Community Supported Fisheries

Client:
Defra
Start date:
January 2012
Completed:
August 2013

Diversifying fish consumption and decreasing discards by thinking inside the box

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Background
The need to catch and consume fish in a more sustainable way has risen both in the public eye and policy agenda in recent years. Fisheries, globally and in the UK, are a vital source of protein, employment and economic development. A focus in the mainstream markets on the ‘big five’ species (cod, haddock, tuna, salmon, prawns) has contributed to overfishing of these stocks, as well as the discarding of a number of species, which are of good quality, yet lack a stable and viable market. These species have become known as ‘under-utilised’ species, and now represent about 17% of the total English catch.

Brook Lyndhurst was contracted, alongside SeaWeb - an international NGO dedicated to communicating ocean sustainability issues - to undertake a piece of action-based research (ABR) on this issue.
The central aims of this ABR were:

  1. To learn more about current consumer behaviour and how best to influence behaviour which reduces the environmental impact of fisheries, in order to;
  2. Support the sustainability of fish populations and the local economies which rely on them

Approach
This intervention piloted and evaluated the creation of an alternative food network known as a Community Supported Fishery (CSF). Based on the Community Supported Agriculture (CSA) model, a CSF links inshore fishermen to local consumers. This model shares the risks and benefits faced by fishermen by allowing community members to become ‘shareholders or subscribers’ of the CSF by pre-paying for a fishing season and receiving regular shares of the catch in return (e.g. weekly fish box named 'Catchbox'). This approach had never before been applied to UK fisheries.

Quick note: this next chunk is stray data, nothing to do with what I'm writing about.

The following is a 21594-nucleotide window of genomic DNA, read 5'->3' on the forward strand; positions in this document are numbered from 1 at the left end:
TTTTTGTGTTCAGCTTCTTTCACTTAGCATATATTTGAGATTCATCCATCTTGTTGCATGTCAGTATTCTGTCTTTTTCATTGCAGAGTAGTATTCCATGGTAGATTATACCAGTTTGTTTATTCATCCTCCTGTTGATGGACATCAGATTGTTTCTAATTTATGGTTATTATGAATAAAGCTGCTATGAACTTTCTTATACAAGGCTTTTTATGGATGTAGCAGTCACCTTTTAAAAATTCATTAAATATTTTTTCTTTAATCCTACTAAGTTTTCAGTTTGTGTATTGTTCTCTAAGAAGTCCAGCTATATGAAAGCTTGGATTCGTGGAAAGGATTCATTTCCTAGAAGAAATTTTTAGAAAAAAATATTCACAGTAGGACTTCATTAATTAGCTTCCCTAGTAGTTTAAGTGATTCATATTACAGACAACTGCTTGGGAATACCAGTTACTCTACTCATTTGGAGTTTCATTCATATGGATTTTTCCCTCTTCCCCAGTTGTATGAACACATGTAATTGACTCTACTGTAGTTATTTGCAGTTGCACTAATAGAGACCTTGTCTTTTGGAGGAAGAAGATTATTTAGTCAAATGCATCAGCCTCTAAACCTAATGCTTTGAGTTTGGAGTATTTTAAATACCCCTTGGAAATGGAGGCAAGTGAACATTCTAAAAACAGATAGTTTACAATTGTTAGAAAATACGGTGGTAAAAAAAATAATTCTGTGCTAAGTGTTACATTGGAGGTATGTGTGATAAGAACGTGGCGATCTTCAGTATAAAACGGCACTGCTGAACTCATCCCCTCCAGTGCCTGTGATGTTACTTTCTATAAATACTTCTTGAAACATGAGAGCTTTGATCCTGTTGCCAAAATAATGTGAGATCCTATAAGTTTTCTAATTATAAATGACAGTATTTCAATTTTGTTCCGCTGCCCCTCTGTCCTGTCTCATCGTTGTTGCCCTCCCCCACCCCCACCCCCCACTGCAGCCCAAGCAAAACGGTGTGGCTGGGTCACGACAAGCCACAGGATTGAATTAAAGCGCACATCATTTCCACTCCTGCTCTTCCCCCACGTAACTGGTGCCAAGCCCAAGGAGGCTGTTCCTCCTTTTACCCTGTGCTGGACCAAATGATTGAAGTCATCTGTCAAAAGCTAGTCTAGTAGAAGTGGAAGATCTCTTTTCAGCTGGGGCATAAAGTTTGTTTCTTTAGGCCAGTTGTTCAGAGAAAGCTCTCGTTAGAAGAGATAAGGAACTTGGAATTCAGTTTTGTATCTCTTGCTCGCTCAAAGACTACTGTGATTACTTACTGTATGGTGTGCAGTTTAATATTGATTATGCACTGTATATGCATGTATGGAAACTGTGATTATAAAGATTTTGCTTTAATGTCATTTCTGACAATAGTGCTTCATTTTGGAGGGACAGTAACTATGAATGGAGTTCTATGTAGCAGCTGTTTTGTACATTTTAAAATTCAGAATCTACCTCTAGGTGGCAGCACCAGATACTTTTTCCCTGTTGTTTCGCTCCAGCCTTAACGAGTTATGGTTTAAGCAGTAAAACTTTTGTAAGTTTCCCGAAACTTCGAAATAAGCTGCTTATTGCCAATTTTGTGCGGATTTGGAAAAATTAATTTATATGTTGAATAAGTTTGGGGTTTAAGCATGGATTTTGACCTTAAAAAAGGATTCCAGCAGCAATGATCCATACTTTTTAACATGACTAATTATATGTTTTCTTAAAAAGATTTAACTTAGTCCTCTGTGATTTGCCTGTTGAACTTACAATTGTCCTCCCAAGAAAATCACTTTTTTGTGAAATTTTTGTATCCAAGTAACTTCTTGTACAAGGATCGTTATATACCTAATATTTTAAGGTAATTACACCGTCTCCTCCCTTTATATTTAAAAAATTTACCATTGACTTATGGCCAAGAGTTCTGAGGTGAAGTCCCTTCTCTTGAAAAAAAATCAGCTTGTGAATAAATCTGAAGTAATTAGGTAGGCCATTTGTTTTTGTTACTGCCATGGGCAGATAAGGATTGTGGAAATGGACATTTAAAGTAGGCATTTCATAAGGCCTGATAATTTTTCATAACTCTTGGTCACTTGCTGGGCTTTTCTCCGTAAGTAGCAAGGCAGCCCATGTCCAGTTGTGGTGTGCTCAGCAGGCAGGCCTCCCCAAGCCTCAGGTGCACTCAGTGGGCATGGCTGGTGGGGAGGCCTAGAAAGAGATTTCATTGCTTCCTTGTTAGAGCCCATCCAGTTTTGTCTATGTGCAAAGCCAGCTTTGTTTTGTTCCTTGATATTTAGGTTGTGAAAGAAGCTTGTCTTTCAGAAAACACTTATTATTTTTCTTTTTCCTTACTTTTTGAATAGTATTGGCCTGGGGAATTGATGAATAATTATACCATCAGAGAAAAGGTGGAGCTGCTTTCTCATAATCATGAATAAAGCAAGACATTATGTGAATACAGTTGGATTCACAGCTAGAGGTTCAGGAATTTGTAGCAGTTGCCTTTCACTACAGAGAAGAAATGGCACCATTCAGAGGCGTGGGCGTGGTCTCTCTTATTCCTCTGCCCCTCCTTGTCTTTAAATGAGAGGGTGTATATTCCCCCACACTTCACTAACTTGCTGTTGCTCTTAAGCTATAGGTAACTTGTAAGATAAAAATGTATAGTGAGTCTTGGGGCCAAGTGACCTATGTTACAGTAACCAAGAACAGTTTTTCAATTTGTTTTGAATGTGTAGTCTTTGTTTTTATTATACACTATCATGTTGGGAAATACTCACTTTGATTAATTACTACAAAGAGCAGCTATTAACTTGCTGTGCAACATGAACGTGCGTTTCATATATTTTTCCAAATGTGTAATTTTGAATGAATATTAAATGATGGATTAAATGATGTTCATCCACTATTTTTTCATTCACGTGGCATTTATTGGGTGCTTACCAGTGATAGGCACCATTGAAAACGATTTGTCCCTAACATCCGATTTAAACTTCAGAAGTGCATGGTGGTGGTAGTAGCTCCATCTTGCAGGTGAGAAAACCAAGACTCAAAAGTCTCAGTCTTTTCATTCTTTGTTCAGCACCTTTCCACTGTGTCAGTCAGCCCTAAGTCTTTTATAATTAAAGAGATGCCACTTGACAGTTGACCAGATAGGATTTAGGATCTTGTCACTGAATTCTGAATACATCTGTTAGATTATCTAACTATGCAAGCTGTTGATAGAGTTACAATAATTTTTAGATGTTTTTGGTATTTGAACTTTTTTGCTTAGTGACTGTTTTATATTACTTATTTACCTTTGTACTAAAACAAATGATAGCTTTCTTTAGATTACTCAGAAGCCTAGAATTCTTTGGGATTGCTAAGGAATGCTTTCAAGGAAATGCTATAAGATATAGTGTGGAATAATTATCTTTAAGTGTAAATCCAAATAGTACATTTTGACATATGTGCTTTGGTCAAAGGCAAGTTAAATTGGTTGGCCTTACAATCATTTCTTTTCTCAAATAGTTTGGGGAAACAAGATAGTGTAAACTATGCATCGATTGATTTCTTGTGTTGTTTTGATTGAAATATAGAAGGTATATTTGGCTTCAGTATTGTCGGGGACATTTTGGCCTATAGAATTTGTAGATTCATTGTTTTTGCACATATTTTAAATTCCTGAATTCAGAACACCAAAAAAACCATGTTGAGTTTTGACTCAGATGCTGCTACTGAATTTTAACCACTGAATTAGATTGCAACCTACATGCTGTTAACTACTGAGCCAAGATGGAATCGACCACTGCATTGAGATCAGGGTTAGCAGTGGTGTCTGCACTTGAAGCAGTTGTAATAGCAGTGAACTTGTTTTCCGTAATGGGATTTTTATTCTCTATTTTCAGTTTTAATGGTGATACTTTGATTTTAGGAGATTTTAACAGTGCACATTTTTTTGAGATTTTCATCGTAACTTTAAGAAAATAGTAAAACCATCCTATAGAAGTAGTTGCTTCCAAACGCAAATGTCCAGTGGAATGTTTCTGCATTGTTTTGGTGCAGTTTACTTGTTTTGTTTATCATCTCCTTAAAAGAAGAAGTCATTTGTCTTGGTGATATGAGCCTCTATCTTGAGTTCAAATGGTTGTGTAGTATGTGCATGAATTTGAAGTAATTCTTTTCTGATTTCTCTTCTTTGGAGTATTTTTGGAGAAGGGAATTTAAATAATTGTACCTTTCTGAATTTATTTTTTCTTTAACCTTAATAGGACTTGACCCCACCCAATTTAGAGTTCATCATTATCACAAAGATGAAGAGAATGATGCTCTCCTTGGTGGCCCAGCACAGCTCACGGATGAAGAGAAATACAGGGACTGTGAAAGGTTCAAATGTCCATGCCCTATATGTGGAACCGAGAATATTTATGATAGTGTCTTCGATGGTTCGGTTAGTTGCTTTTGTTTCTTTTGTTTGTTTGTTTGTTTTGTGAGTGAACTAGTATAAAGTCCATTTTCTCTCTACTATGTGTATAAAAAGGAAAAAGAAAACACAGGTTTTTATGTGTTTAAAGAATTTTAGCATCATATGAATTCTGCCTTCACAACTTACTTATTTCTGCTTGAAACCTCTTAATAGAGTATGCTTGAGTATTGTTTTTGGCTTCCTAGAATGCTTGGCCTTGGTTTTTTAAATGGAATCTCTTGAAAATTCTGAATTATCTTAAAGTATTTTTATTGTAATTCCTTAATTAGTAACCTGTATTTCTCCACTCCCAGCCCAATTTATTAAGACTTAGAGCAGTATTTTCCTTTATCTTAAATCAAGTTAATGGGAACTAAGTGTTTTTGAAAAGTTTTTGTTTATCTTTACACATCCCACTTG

This action-based research project tested the CSF model in the UK context, both as a general proof of concept, and as a specific mechanism to create a market for under-utilised or discarded fish species. This happened directly, through the scheme, and it is hoped that indirect changes in knowledge, skills, attitudes and behaviours towards these species and towards ocean sustainability will continue in other contexts over the longer term.

Brook Lyndhurst, as evaluators on this project, explored whether consumers’ and fishers’ attitudes and behaviours around fish become more sustainable through their participation in a CSF model. The evaluation also looked more broadly at the processes and stakeholders involved, the types of participants involved, and the motivations and barriers for different groups. The main research questions which were addressed by the evaluation were:

  • Process: how do you set up a successful CSF in the UK?
  • Benefits: what are the benefits? (Economic, social, environmental, sustainable, business)
  • Behaviour: how do behaviours and attitudes change when taking part in a CSF scheme?

Methodology
SeaWeb deliveried the project, with Brook Lyndhurst focused on the evaluation side of the project with a dual interest in impacts of the scheme (in terms of uptake of under-utilised species and in terms of attitudinal or behavioural change) and process (to help build an understanding of the engagement and development work which is put into delivering the business model).

Brook Lyndhurst activities included:

  • Delivering consumer research and message testing in three locations;
  • Ethnographic observation at community events, to find out about those who are not interested in taking part in the CSF model;
  • Designing baseline and follow-up questionnaires, and analysis of their results;
  • 9 focus groups;
  • 10 stakeholder interviews; and
  • Site visits with SeaWeb

For more information on the scheme please visit the Catchbox website: www.catchbox.coop

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